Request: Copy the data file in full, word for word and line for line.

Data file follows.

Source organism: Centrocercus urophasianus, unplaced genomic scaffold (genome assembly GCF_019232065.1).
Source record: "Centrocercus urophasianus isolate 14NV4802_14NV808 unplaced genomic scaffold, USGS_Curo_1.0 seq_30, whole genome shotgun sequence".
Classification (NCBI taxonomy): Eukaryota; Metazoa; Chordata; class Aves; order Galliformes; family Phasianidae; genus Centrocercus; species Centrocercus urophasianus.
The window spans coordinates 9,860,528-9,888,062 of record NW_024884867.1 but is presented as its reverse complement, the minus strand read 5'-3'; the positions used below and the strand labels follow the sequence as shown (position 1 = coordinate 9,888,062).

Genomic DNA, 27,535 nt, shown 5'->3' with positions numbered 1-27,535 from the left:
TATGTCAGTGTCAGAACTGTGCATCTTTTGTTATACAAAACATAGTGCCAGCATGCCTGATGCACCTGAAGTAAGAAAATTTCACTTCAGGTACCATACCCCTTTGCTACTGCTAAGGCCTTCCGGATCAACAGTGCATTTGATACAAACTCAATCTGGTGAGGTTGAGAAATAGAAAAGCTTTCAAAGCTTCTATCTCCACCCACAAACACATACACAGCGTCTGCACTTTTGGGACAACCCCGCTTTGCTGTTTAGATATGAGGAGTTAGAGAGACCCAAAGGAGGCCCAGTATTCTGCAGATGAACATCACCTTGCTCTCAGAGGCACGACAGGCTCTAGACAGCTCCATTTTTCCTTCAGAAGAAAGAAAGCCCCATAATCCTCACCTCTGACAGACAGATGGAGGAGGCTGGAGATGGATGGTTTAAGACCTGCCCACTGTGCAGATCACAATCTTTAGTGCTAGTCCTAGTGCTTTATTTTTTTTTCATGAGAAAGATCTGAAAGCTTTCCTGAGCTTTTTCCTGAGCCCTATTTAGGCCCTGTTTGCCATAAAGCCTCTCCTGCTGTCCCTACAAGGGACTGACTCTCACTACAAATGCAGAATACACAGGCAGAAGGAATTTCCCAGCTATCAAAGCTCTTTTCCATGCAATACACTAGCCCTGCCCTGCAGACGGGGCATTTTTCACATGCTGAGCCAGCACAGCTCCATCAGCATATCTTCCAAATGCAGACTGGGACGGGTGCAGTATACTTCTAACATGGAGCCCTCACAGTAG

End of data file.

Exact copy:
Source organism: Centrocercus urophasianus, unplaced genomic scaffold (genome assembly GCF_019232065.1).
Source record: "Centrocercus urophasianus isolate 14NV4802_14NV808 unplaced genomic scaffold, USGS_Curo_1.0 seq_30, whole genome shotgun sequence".
Classification (NCBI taxonomy): Eukaryota; Metazoa; Chordata; class Aves; order Galliformes; family Phasianidae; genus Centrocercus; species Centrocercus urophasianus.
The window spans coordinates 9,860,528-9,888,062 of record NW_024884867.1 but is presented as its reverse complement, the minus strand read 5'-3'; the positions used below and the strand labels follow the sequence as shown (position 1 = coordinate 9,888,062).

Genomic DNA, 27,535 nt, shown 5'->3' with positions numbered 1-27,535 from the left:
TATGTCAGTGTCAGAACTGTGCATCTTTTGTTATACAAAACATAGTGCCAGCATGCCTGATGCACCTGAAGTAAGAAAATTTCACTTCAGGTACCATACCCCTTTGCTACTGCTAAGGCCTTCCGGATCAACAGTGCATTTGATACAAACTCAATCTGGTGAGGTTGAGAAATAGAAAAGCTTTCAAAGCTTCTATCTCCACCCACAAACACATACACAGCGTCTGCACTTTTGGGACAACCCCGCTTTGCTGTTTAGATATGAGGAGTTAGAGAGACCCAAAGGAGGCCCAGTATTCTGCAGATGAACATCACCTTGCTCTCAGAGGCACGACAGGCTCTAGACAGCTCCATTTTTCCTTCAGAAGAAAGAAAGCCCCATAATCCTCACCTCTGACAGACAGATGGAGGAGGCTGGAGATGGATGGTTTAAGACCTGCCCACTGTGCAGATCACAATCTTTAGTGCTAGTCCTAGTGCTTTATTTTTTTTTCATGAGAAAGATCTGAAAGCTTTCCTGAGCTTTTTCCTGAGCCCTATTTAGGCCCTGTTTGCCATAAAGCCTCTCCTGCTGTCCCTACAAGGGACTGACTCTCACTACAAATGCAGAATACACAGGCAGAAGGAATTTCCCAGCTATCAAAGCTCTTTTCCATGCAATACACTAGCCCTGCCCTGCAGACGGGGCATTTTTCACATGCTGAGCCAGCACAGCTCCATCAGCATATCTTCCAAATGCAGACTGGGACGGGTGCAGTATACTTCTAACATGGAGCCCTCACAGTAG